Proteins can be divided into two categories: fibrous, which tend to be insoluble in water, and globular, which are more soluble in water. A protein may have up to four levels of structure. The primary structure consists of the specific amino acid sequence. The resulting peptide chain can form an α-helix or β-pleated sheet (or local structures not as easily categorized), which is known as secondary structure. These segments of secondary structure are incorporated into the tertiary structure of the folded polypeptide chain. The quaternary structure describes the arrangements of subunits in a protein that contains more than one subunit. Four major types of attractive interactions determine the shape and stability of the folded protein: ionic bonding, hydrogen bonding, disulfide linkages, and dispersion forces. A wide variety of reagents and conditions can cause a protein to unfold or denature.

    Concept Review Exercises

    1. What is the predominant attractive force that stabilizes the formation of secondary structure in proteins?

    2. Distinguish between the tertiary and quaternary levels of protein structure.

    3. Briefly describe four ways in which a protein could be denatured.


    1. hydrogen bonding

    2. Tertiary structure refers to the unique three-dimensional shape of a single polypeptide chain, while quaternary structure describes the interaction between multiple polypeptide chains for proteins that have more than one polypeptide chain.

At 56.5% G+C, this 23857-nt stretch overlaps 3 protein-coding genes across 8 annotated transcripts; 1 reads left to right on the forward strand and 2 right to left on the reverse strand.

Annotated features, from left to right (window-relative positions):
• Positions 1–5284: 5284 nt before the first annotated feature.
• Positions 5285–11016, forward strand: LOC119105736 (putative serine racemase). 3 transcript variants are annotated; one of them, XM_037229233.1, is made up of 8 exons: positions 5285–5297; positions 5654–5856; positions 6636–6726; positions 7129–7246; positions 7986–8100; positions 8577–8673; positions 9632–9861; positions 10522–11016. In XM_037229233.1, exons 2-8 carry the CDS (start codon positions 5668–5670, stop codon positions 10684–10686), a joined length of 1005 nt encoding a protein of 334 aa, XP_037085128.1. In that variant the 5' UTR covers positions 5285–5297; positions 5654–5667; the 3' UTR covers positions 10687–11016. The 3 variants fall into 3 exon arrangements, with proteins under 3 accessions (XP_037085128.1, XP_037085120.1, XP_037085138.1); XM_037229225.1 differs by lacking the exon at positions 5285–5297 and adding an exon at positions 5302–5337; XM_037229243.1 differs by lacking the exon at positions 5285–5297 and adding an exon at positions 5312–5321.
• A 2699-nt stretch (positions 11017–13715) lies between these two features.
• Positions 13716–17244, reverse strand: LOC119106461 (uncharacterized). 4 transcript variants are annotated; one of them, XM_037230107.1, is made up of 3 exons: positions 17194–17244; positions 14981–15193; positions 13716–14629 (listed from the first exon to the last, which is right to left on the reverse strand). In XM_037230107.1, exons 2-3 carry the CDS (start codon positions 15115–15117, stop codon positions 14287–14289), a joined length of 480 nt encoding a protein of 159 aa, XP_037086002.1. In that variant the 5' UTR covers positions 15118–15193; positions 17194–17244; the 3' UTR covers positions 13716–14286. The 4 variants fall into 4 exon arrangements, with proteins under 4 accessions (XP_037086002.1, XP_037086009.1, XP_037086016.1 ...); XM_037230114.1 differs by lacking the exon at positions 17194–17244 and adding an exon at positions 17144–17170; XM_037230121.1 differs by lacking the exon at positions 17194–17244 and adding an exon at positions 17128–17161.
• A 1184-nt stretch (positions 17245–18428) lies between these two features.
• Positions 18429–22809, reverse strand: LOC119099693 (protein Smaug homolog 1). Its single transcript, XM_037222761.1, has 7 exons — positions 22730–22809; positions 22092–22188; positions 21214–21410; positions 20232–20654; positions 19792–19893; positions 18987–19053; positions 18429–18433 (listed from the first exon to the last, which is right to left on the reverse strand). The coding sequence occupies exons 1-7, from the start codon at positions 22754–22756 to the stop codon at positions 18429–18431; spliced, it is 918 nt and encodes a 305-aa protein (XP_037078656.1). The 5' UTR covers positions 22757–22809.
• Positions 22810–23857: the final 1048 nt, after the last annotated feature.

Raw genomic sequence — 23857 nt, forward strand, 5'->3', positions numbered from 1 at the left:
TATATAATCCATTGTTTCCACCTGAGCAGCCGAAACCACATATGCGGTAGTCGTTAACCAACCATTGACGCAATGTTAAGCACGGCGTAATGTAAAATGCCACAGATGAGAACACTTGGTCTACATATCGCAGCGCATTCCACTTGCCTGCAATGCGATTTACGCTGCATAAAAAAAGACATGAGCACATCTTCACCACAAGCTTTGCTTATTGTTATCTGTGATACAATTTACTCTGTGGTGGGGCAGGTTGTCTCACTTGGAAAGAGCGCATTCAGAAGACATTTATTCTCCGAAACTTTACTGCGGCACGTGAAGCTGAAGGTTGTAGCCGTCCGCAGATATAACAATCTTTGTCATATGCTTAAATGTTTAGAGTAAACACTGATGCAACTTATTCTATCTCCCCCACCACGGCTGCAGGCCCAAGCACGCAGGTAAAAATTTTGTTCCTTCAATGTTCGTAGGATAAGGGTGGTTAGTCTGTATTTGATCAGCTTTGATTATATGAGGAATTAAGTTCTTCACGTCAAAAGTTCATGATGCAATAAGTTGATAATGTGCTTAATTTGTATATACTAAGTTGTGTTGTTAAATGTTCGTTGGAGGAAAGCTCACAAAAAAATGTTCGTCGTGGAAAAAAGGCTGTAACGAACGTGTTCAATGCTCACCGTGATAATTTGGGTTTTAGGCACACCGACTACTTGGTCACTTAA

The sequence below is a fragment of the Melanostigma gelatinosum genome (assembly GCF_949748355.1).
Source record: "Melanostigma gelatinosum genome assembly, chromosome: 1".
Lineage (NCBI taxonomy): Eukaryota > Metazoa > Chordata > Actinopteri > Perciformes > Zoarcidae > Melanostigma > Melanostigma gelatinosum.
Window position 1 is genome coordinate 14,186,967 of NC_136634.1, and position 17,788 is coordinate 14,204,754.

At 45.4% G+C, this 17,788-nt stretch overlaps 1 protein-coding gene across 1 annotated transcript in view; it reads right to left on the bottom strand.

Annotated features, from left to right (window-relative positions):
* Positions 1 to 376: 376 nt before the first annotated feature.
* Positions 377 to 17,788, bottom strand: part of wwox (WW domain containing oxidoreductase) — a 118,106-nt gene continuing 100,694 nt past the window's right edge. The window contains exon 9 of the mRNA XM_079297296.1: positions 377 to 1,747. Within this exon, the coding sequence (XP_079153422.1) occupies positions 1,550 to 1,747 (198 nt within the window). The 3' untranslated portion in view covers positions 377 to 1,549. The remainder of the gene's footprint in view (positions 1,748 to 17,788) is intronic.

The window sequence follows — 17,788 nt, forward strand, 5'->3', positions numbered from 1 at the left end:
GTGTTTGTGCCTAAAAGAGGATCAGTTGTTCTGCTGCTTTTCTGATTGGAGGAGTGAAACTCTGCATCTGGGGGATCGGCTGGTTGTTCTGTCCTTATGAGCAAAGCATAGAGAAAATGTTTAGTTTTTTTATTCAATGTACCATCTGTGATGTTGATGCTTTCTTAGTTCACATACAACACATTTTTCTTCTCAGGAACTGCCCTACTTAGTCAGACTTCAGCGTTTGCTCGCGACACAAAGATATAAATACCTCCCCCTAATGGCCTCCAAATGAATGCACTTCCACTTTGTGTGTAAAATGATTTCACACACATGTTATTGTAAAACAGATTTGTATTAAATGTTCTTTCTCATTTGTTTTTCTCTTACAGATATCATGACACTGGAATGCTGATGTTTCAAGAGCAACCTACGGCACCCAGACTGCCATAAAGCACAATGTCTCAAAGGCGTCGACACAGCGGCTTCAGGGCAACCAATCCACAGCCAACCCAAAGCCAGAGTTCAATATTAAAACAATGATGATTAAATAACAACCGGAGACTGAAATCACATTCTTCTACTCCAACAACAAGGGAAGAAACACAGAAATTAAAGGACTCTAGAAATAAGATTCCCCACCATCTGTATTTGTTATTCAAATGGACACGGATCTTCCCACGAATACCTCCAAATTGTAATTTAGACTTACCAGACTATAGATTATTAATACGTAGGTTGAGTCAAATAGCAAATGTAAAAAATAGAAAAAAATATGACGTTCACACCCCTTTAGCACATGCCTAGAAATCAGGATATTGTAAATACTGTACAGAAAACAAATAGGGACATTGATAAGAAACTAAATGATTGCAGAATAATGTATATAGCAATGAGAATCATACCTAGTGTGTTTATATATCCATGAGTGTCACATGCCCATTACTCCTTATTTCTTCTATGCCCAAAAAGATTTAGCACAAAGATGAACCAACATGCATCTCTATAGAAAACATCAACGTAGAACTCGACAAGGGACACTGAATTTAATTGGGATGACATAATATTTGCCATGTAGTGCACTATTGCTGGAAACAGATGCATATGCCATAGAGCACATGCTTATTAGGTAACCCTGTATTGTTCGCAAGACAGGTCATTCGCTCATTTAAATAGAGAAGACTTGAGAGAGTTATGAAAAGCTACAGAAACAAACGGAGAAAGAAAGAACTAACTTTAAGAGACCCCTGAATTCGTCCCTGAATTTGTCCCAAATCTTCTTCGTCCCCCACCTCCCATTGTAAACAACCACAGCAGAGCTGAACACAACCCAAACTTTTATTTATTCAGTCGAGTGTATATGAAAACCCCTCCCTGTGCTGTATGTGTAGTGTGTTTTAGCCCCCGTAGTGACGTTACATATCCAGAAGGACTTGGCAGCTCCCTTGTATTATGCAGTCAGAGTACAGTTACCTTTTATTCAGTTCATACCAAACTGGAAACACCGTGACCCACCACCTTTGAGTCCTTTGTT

3. (1) heat a protein above 50°C or expose it to UV radiation; (2) add organic solvents, such as ethyl alcohol, to a protein solution; (3) add salts of heavy metal ions, such as mercury, silver, or lead; and (4) add alkaloid reagents such as tannic acid


    1. Classify each protein as fibrous or globular.

      1. albumin
      2. myosin
      3. fibroin
    2. Classify each protein as fibrous or globular.

      1. hemoglobin
      2. keratin
      3. myoglobin
    3. What name is given to the predominant secondary structure found in silk?

    4. What name is given to the predominant secondary structure found in wool protein?

    5. A protein has a tertiary structure formed by interactions between the side chains of the following pairs of amino acids. For each pair, identify the strongest type of interaction between these amino acids.

      1. aspartic acid and lysine
      2. phenylalanine and alanine
      3. serine and lysine
      4. two cysteines
    6. A protein has a tertiary structure formed by interactions between the side chains of the following pairs of amino acids. For each pair, identify the strongest type of interaction between these amino acids.

      1. valine and isoleucine
      2. asparagine and serine
      3. glutamic acid and arginine
      4. tryptophan and methionine
    7. What level(s) of protein structure is(are) ordinarily disrupted in denaturation? What level(s) is(are) not?

    8. Which class of proteins is more easily denatured—fibrous or globular?


      1. globular
      2. fibrous
      3. fibrous
    1. β-pleated sheet

      1. ionic bonding
      2. dispersion forces
      3. dispersion forces
      4. disulfide linkage
    1. Protein denaturation disrupts the secondary, tertiary, and quaternary levels of structure. Only primary structure is unaffected by denaturation.